Siena: Duccio’s Maesta

On Monday morning, June 6, we’re off to Siena, the artistic and cultural rival of Florence prior to the the Black Death, the great plague of 1348 that affected much of Europe and decimated Siena.  But the first half of the fourteenth century was Siena’s golden age, and we will be viewing a number of major paintings that set the stage for Renaissance art even though they were created prior to 1348.

Here’s a photograph looking down on the Piazza del Campo in the center of old Siena, with the bell tower of the Palazzo Publico, or town hall, rising up over the Tuscan countryside.  We’ll be visiting this building, and the intrepid among us might climb the tower to take the view.

But my post this week is devoted to a painting that we will see earlier in the afternoon at the museum of Siena Cathedral.  Here, we will view the masterwork of the Sienese artist Duccio di Bouninsegna–his Maesta, painted in 1308-11 for the cathedral:

Duccio’s assistants carried this magnificent work through the streets of Siena from the artist’s studio to the church amid cheering throngs of Sienese citizens on a sunny day in June 1311.  Seven hundred years later, almost to the day, we’ll be there.  The Maesta was an object of both religious veneration and civic pride–for where else had such a magnificent work of art been created?

Indeed, it was the largest altarpiece ever painted at the time (I don’t believe it has been surpassed in scale and sumptuousness), and apparently it was the first example of a Maesta–an image of the Virgin Mary enthroned “in majesty” surrounded by not only angels but also a full court of prophets and prophetesses, with Mary and Jesus being venerated as heavenly royalty.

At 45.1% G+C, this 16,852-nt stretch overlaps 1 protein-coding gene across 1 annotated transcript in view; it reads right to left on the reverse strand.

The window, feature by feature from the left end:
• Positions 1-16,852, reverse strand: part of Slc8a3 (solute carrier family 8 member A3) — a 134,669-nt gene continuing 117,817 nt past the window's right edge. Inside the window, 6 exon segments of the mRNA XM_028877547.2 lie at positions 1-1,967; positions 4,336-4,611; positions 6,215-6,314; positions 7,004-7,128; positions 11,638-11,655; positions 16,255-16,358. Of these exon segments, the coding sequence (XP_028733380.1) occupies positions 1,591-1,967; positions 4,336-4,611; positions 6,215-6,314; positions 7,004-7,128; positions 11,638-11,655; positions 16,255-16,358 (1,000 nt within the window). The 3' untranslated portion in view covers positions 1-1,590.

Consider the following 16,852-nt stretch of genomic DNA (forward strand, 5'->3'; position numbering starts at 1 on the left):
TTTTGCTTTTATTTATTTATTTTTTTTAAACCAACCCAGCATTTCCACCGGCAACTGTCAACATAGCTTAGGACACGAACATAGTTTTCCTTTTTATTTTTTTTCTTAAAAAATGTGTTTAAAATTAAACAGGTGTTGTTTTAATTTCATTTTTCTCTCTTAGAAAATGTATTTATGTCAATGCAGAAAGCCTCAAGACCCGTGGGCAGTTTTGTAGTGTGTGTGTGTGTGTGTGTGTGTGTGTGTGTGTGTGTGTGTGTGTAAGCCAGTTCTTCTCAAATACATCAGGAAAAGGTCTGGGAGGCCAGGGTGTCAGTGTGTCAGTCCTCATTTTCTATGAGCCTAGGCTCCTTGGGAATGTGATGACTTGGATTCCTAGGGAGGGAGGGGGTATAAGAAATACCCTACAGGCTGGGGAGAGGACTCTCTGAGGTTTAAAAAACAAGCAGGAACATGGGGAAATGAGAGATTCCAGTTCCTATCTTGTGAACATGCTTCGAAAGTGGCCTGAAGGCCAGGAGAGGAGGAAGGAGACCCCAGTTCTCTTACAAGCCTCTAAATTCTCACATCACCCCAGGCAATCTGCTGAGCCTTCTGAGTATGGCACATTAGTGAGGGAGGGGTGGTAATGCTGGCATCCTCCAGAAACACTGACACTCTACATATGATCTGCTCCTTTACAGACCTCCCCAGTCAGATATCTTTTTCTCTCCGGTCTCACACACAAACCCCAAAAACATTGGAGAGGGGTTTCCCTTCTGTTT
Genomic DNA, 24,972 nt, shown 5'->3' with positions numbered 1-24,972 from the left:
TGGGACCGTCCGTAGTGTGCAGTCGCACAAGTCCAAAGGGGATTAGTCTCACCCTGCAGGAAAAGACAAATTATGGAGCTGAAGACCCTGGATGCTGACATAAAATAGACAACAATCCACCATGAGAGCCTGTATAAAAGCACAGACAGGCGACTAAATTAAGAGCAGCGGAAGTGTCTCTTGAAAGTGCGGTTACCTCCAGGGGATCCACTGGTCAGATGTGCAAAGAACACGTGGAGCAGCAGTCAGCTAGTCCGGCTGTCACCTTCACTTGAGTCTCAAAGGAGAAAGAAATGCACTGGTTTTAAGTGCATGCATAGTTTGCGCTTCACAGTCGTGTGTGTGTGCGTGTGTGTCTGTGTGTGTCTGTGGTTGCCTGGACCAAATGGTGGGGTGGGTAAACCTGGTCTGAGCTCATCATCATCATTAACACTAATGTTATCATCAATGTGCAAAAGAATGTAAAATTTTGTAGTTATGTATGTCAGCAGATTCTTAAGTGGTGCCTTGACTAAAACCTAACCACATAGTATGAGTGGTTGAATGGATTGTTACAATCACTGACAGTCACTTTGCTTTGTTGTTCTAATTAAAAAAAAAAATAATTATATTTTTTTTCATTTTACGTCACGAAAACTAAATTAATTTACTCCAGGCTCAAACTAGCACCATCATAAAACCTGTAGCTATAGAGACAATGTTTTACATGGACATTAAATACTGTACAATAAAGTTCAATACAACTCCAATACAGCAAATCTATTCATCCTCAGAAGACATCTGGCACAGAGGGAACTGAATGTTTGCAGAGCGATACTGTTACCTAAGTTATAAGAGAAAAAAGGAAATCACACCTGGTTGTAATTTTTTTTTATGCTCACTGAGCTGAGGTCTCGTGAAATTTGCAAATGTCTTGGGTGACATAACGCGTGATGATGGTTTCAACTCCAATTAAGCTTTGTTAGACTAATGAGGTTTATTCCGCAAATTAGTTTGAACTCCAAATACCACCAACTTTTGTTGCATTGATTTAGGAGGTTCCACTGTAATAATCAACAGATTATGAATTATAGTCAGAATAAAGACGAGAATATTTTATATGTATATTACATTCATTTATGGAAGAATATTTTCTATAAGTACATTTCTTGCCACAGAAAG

A note on medium: the Maesta is a panel painting, egg tempera and gold leaf on panels of wood.  In contrast, the works at the Church of Saint Francis at Assisi are frescoes–painted directly into wet plaster on the walls of the church.  Fresco and panel were the two major modes of painting in Tuscany in the late medieval period and during the Renaissance.

Duccio’s Maesta is the first work known to have had a predella (the row of small scenes at the bottom of the main scene of an altarpiece).  In the case, the predella scenes deal with Christ’s birth and infancy.

This altarpiece was additionally spectacular because it had painted scenes on the back as well as the front.  In the Cathedral, it stood in open space that that on holy occasions worshippers could pass around it and view it from both sides.  Here’s a diagram reconstructing what the arrangement was probably like:

Duccio’s Maesta was long ago removed from the Cathedral itself and, over time, was dismembered.  The framing we see in the pictures above is conjectural.  Most of the individual paintings are presented in a special gallery of the Cathedral Museum.  The parts have not been reassembled, so we will be viewing the work in a state of desconstruction, as components that we can make whole only in our imagination.

Here are the two major pieces as they exist today, front and back: